The devices will be better—and our lives will be, too.
The $1,000 iPhone X might not be quite the technological wonder we’ve been promised, according to a report from Bloomberg on Wednesday. Apple is reportedly struggling to maintain quality levels with Face ID, the facial-recognition feature that is the showpiece of its 10th anniversary smartphone, as its partners and suppliers work to assemble millions of devices in time for the iPhone X’s Nov. 3 launch date.
“[Apple] quietly told suppliers they could reduce the accuracy of the face-recognition technology to make it easier to manufacture, according to people familiar with the situation,” Bloomberg reports.
Honestly, this probably isn’t a huge deal. Marketing and management want Face ID to reach a certain performance level, but engineering and suppliers say, “That’s not going to be reasonable, but we can achieve this level of performance, which will still be ‘good enough.’ ” And management says OK, do it. This sort of thing happens all the time in product manufacturing—the public just normally doesn’t hear about it. (Both Apple and manufacturing partner Foxconn, by the way, declined to comment on the report.)
On the other hand: Why is Apple even racing to release a device that, if the Bloomberg report is accurate, needed a bit more time in the shop? It’s because Apple and its competitors are beholden to an annual smartphone update cycle (and in the case of Apple, a biannual major-upgrade cycle). And they stick to it, even if the result is subpar handsets. They shouldn’t.
In fairness, there are a couple of good arguments for the regular smartphone update cycle, which other hardware manufacturers such as Google (with its flagship Pixel smartphone) and Samsung (with its Galaxy and Galaxy Note lines) adhere to, as well. First, it’s all about money. The iPhone is Apple’s cash cow. In its third quarter financial results, Apple reported that it made $24.85 billion in revenue from iPhone sales. That’s more than half of its roughly $44.5 billion in total revenue for that quarter. Apple needs that revenue (well, as much as one of the world’s most valuable companies needs more money in the bank). With a regular annual production cycle, a new phone model gives consumers reason to upgrade even if their old phone is perfectly fine, and those upgrades are an important revenue stream for the company.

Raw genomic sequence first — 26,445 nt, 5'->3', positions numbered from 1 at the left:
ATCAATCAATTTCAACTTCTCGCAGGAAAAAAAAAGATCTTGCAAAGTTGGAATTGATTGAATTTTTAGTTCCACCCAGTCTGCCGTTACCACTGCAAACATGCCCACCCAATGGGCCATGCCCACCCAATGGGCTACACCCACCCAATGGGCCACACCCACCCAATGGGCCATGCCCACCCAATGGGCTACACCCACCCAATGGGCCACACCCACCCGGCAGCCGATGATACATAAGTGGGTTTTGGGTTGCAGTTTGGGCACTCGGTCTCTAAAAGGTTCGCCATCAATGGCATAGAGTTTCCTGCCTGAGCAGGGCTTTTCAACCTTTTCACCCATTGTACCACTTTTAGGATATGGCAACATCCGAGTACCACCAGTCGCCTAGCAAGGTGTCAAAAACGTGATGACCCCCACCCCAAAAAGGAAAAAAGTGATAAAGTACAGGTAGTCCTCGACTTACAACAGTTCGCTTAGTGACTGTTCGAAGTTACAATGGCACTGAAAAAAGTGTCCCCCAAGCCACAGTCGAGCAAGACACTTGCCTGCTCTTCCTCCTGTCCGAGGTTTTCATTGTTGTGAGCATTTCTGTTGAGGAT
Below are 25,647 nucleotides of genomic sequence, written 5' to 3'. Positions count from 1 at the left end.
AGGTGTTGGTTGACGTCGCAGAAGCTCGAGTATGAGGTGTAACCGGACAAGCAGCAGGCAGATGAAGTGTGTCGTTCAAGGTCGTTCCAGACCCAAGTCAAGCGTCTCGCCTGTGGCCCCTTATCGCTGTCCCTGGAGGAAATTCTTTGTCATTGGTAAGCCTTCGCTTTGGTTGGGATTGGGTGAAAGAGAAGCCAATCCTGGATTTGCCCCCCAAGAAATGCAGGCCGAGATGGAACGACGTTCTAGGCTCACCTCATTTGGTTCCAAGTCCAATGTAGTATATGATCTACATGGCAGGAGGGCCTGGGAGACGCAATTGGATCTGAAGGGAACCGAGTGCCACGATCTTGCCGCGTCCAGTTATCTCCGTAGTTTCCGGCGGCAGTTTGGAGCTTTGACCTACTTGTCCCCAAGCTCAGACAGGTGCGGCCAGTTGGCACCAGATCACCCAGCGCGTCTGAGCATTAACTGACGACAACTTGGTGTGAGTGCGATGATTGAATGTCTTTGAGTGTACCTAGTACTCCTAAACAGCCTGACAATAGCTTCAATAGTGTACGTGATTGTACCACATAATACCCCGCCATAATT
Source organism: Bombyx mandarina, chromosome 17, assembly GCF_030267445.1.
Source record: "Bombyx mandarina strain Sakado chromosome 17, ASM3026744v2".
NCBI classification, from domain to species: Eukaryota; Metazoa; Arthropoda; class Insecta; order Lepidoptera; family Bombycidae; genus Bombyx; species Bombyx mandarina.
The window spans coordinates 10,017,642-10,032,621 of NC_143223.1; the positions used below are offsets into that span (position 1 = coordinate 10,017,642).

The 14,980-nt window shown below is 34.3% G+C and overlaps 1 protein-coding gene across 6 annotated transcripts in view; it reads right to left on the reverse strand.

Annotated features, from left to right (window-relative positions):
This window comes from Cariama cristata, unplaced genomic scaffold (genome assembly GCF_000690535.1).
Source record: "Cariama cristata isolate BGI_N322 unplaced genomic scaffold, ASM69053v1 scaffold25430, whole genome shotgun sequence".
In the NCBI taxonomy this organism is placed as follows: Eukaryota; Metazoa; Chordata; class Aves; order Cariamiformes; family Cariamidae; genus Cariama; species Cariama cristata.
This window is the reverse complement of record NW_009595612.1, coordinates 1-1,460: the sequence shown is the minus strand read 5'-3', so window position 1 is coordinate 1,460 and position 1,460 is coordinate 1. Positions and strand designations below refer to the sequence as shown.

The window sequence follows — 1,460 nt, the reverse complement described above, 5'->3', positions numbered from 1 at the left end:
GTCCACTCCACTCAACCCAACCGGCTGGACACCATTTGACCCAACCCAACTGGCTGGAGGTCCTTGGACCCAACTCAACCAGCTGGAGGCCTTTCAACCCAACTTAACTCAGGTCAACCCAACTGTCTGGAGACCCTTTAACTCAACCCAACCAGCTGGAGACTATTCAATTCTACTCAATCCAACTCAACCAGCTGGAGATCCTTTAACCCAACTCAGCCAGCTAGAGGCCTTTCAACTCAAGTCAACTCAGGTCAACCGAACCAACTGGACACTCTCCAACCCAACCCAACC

Second, with annual updates to our smartphone hardware, it puts the rate of change at a comfortable pace. Many consumers may want a better phone, but not a drastically different-looking phone or experience. With regular updates, progress chugs along, and it’s not until a few years have passed that you look back and realize, Oh wow, smartphones are leagues better than they used to be.
But we’ve reached a point where many of those updates are so incremental that the average human may have trouble seeing the improved processor speed, or wider color gamut, that this year’s phone offers over last year’s. (In Wired’s review of the iPhone 8, the other new release from the company, it called the smartphone “Apple’s best and most boring phone.”) If companies waited a little longer to update their handsets, perhaps the upgrades would be more noticeable—and there’d be greater reason to buy into that new model.
So companies should wait longer to put out a new phone. Rather than simply having a couple of minor processor or camera upgrades inside a redesigned chassis, that phone could offer truly compelling new features—ones that aren’t half-baked or compromised for the sake of the production cycle. If hardware makers weren’t tied down to shipping a new phone each fall, we might see more exciting developments, more creativity, and perhaps greater diversity among smartphone models. I’ve seen it firsthand with my writing: Creative thought doesn’t come when you’re tied down to deadlines and production quotas. It comes when you have time to sit, and think, and even get a bit bored.
There’s at least one more argument for longer production cycles: Our e-waste problem, even with increased recycling opportunities that have cropped up in recent years, is still pretty bad. From an environmental perspective, lengthening the new phone cycle would be a very good thing.
So please: Let’s skip the big Apple event next year. We can wait until 2019 for another iPhone. Consumers, and the environment, don’t stand much to lose. It mostly comes down to whether tech companies are willing to give up that annual revenue boost, and whether they’re open to abandoning a well-entrenched tradition.